August 22, 2013 |
A Los Angeles digital marketing company scammed "a substantial number" of Angry Birds players through deceptive banner ads, according to a Federal Trade Commission complaint. Jesta Digital agreed to a $1.2-million settlement with the FTC. On top of that, the company agreed to give refunds to customers who were duped. The ads targeted the hundreds of millions of Android device owners who use the free version of the mobile game Angry Birds , the FTC complaint said. Jesta ads in the app and other places online said that a virus had been detected on the device.
August 21, 2013 |
Remember the sneaky trick played by software makers? Download a free program and somehow it would automatically install an unwanted "search toolbar" on your computer's Internet browser. That annoying ploy hasn't disappeared on mobile phones. At least 50 million Android smartphones have downloaded a free app from the Google Play store called Brightest Flashlight Free that installs an unnecessary search feature on phones. The app activates a phone's camera light when launched - helpful.
August 9, 2013 |
A transfusion of blood tainted with West Nile virus most likely caused the death of a hospitalized cancer patient in 2012, according to a new report by the U.S. Centers for Disease Control and Prevention. In its Morbidity and Mortality Weekly Report on Friday, researchers urged doctors to suspect the virus in patients who had lowered immunity and had recently received transfusions. "Although WNV is rarely transmitted through screened blood products, clinicians should consider WNV disease in patients with compatible symptoms who were recently transfused," wrote lead author Dr. Sharon Kelly, a pathologist at Presbyterian/St.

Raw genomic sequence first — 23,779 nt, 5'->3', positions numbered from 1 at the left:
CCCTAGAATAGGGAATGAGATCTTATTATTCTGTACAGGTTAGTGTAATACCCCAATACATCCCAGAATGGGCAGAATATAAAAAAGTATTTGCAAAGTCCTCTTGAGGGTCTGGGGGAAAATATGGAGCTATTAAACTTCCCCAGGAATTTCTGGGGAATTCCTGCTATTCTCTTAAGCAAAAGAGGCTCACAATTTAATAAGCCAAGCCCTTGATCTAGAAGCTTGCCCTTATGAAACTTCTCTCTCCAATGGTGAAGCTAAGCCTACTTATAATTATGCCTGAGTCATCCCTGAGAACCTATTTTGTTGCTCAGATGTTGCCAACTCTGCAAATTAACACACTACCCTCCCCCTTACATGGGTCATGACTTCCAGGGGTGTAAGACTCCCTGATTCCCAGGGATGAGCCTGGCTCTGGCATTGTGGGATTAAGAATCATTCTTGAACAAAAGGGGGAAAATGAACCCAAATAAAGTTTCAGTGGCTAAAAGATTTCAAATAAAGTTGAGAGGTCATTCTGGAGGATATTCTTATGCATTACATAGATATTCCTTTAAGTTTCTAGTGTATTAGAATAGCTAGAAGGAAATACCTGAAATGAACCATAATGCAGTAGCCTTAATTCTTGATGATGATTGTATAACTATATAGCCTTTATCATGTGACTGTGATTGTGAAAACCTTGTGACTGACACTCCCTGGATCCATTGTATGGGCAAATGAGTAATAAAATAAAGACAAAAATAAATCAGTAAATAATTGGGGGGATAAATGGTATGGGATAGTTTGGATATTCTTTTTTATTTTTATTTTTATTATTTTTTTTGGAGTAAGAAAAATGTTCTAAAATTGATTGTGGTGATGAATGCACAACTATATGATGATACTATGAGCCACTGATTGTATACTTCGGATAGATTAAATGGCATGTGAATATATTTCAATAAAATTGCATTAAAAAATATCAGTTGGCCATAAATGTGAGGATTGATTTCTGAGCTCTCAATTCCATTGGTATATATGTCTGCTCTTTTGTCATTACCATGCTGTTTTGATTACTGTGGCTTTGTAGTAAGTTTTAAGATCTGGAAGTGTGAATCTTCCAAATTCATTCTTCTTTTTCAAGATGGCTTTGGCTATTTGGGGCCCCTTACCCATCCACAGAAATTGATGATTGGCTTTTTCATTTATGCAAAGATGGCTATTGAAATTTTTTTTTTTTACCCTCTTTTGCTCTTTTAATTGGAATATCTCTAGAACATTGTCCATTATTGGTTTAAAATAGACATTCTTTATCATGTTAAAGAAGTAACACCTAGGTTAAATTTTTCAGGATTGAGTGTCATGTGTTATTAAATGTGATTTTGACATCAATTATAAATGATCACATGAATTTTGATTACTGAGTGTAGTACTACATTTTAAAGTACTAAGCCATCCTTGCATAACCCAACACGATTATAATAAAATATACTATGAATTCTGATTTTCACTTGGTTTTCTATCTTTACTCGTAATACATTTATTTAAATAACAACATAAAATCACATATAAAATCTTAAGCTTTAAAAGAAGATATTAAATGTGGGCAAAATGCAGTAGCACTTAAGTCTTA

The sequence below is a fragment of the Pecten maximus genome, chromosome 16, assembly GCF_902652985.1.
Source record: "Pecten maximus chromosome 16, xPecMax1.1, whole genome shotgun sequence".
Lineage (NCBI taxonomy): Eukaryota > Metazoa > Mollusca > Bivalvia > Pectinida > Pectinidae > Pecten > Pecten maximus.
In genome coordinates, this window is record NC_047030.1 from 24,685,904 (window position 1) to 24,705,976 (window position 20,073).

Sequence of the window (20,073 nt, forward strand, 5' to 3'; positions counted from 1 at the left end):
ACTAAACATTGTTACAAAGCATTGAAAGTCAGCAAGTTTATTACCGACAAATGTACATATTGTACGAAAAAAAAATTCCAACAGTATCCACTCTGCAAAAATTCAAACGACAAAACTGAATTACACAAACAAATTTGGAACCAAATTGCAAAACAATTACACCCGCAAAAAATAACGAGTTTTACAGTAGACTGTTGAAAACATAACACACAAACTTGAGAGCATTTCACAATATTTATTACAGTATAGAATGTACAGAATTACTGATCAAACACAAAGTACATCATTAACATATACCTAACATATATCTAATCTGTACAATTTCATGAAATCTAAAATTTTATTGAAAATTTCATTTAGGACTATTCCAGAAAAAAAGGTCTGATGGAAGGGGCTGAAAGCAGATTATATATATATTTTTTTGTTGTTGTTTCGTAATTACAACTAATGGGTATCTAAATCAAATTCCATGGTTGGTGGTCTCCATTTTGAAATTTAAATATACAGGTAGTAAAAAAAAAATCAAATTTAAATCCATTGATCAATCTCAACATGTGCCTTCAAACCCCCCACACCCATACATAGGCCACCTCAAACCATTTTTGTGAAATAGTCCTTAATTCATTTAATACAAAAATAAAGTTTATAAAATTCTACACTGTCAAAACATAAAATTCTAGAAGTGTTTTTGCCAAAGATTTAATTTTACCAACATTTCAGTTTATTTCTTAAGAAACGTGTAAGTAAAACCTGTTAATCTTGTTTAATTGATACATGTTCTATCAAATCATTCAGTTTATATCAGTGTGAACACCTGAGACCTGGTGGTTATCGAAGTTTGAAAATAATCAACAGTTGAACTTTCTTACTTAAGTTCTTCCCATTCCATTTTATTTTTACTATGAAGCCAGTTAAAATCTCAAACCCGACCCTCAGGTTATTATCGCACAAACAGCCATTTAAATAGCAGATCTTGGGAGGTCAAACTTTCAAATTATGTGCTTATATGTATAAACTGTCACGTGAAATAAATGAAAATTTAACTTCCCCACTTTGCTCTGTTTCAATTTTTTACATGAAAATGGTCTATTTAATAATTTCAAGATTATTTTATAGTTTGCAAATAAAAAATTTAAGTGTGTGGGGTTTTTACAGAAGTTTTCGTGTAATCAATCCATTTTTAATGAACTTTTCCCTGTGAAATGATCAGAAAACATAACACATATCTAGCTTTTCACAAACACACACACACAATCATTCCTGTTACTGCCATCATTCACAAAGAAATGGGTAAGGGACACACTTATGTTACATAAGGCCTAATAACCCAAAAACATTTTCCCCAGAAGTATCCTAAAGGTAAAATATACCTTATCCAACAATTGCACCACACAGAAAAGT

CALIFORNIA | LOCAL
August 6, 2013 |
Recreational activities, classes and tours have been relocated from a Torrance preserve after the marsh was temporarily closed amid heightening concerns over the West Nile virus and the first confirmed death this year in Southern California due to the disease. City officials said that the closure, effective immediately, was "a precautionary measure" based on data from the local vector control office and that the marsh will remain closed indefinitely. In the meantime, regularly scheduled classes and tours are being moved from the marsh to a nature center across the street.
CALIFORNIA | LOCAL
August 1, 2013 |
A 78-year-old Carson man diagnosed by doctors with West Nile virus has died, the Long Beach Press-Telegram reported . Albert Shipman died Tuesday night in San Pedro, two weeks after being hospitalized with stroke-like symptoms, including memory loss and slurred speech, Shipman's son Alfonso told the newspaper. County health officials have not officially attributed the death to West Nile, the paper says. In addition to Shipman, five people with West Nile cases have been reported in Los Angeles County this year.
July 5, 2013 |
A senior World Health Organization official announced that the United Nations agency would convene an emergency committee to plan for a possible escalation in illnesses caused by the Middle East Respiratory Syndrome Coronavirus, or MERS-CoV. Dr. Keiji Fukuda, assistant director general for health security and the environment, told reporters Friday that the names of the disease experts on the team would be revealed Monday. He characterized the move as a precautionary measure.
July 3, 2013 |
Two HIV-positive lymphoma patients who received bone marrow transplants to treat their cancer no longer have detectable virus in their blood cells - even after stopping antiretroviral therapy in recent weeks, researchers reported Wednesday at the International AIDS Society Conference in Kuala Lumpur, Malaysia. While saying it was too early to declare the men cured, Dr. Timothy Henrich and Dr. Daniel Kuritzkes, both of the division of infectious diseases at Brigham and Women's Hospital in Boston, called the results “exciting” and said they would help guide scientists' efforts to fight HIV. But bone marrow transplants are highly unlikely to become a standard therapy for people with HIV, Henrich said in an interview with The Times.
June 29, 2013 |
ATLANTA - In a war room of sorts in a neatly appointed government building, U.S. officers dressed in crisp uniforms arranged themselves around a U-shaped table and kept their eyes trained on a giant screen. PowerPoint slides ticked through the latest movements of an enemy that recently emerged in Saudi Arabia - a mysterious virus that has killed more than half of the people known to have been infected. Here at the Centers for Disease Control and Prevention, experts from the U.S. Public Health Service and their civilian counterparts have been meeting twice a week since the beginning of June to keep tabs on the Middle East respiratory syndrome coronavirus.